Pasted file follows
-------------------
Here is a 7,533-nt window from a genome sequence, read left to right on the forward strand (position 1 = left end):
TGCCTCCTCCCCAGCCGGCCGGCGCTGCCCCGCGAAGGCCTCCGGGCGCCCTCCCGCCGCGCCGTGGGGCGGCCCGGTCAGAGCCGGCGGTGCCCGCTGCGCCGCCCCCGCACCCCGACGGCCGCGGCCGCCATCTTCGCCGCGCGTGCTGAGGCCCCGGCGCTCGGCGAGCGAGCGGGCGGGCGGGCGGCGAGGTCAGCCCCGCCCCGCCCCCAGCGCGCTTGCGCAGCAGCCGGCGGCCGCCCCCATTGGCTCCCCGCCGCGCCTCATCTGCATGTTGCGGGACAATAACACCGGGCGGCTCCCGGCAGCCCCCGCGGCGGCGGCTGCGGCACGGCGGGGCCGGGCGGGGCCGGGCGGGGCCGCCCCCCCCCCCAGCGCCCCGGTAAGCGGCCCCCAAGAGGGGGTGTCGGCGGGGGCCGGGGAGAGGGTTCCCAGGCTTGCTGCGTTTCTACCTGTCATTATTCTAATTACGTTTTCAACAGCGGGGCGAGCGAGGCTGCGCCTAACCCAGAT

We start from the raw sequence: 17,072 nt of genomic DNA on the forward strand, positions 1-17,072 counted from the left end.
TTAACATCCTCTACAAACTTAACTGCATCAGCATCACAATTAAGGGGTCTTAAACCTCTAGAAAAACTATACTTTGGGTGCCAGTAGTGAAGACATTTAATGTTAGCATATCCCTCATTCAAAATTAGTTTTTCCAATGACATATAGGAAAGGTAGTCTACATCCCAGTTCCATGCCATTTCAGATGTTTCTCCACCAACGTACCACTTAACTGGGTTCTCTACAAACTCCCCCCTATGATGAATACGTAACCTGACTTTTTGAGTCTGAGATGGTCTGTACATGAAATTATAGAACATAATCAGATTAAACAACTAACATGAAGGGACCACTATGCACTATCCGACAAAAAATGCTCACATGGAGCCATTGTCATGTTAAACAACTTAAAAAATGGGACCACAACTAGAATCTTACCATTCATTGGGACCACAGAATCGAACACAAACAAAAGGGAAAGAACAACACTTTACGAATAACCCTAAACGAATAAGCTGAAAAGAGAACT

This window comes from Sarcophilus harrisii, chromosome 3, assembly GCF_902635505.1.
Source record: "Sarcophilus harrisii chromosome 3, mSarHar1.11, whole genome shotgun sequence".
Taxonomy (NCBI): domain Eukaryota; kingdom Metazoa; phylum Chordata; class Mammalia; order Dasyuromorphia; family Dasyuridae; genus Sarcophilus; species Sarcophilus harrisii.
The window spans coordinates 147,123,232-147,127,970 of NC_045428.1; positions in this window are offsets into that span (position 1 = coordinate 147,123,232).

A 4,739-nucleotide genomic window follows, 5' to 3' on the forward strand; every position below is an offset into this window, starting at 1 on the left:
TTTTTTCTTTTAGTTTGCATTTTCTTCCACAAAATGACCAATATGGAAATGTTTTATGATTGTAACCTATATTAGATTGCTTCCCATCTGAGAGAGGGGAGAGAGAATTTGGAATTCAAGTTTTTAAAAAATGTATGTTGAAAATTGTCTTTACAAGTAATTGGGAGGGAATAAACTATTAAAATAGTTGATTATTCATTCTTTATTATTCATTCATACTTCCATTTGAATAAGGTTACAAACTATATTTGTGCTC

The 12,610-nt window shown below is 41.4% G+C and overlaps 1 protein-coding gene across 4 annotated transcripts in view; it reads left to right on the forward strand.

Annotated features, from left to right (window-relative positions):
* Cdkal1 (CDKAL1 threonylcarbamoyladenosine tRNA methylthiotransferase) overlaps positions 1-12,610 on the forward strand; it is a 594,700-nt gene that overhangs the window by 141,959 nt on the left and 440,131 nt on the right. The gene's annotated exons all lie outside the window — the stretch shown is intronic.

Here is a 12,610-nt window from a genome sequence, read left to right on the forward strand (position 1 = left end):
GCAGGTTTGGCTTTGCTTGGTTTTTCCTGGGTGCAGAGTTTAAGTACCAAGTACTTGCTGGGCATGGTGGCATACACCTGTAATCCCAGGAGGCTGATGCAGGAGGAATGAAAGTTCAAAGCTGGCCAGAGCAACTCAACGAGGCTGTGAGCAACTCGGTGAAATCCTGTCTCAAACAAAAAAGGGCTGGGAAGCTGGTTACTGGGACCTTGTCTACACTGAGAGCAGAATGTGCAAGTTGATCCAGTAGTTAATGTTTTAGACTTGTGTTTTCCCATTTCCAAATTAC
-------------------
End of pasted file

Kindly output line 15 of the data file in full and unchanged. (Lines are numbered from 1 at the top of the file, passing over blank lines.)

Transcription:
GCAGGTTTGGCTTTGCTTGGTTTTTCCTGGGTGCAGAGTTTAAGTACCAAGTACTTGCTGGGCATGGTGGCATACACCTGTAATCCCAGGAGGCTGATGCAGGAGGAATGAAAGTTCAAAGCTGGCCAGAGCAACTCAACGAGGCTGTGAGCAACTCGGTGAAATCCTGTCTCAAACAAAAAAGGGCTGGGAAGCTGGTTACTGGGACCTTGTCTACACTGAGAGCAGAATGTGCAAGTTGATCCAGTAGTTAATGTTTTAGACTTGTGTTTTCCCATTTCCAAATTAC